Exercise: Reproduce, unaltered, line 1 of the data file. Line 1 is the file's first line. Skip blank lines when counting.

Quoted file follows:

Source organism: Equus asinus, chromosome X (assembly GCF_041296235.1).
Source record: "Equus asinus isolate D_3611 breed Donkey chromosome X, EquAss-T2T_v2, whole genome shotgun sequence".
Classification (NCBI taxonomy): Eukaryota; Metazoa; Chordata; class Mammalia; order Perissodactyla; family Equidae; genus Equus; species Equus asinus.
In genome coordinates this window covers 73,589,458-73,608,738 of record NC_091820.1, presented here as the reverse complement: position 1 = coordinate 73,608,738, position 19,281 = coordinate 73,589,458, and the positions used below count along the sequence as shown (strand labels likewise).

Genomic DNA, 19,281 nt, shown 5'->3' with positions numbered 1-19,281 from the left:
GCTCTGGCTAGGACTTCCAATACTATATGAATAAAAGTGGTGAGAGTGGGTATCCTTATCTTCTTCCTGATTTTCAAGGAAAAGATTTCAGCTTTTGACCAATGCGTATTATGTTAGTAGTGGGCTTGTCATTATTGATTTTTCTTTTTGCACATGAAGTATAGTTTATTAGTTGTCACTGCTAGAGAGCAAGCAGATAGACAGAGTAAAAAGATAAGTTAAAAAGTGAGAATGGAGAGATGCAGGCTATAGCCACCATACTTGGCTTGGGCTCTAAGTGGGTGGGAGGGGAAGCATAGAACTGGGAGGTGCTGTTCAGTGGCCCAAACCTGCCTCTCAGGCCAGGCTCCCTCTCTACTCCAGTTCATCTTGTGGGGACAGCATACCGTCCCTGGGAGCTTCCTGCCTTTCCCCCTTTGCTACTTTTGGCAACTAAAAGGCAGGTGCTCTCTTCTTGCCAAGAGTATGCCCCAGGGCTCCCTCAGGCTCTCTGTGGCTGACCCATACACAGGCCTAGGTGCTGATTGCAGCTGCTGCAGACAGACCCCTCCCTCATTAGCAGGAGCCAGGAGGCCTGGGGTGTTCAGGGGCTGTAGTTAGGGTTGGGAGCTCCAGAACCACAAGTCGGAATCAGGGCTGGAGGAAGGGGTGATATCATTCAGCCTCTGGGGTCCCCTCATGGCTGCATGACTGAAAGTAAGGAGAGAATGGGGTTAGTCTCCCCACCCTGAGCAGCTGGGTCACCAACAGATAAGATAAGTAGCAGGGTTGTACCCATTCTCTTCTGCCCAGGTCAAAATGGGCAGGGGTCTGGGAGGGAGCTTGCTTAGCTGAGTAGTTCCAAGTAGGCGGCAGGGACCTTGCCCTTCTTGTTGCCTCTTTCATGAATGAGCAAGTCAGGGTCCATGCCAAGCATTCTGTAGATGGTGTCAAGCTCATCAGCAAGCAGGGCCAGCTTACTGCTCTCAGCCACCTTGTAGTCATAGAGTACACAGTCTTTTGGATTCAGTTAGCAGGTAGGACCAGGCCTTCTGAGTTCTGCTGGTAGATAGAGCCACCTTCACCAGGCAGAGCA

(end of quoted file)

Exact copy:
Source organism: Equus asinus, chromosome X (assembly GCF_041296235.1).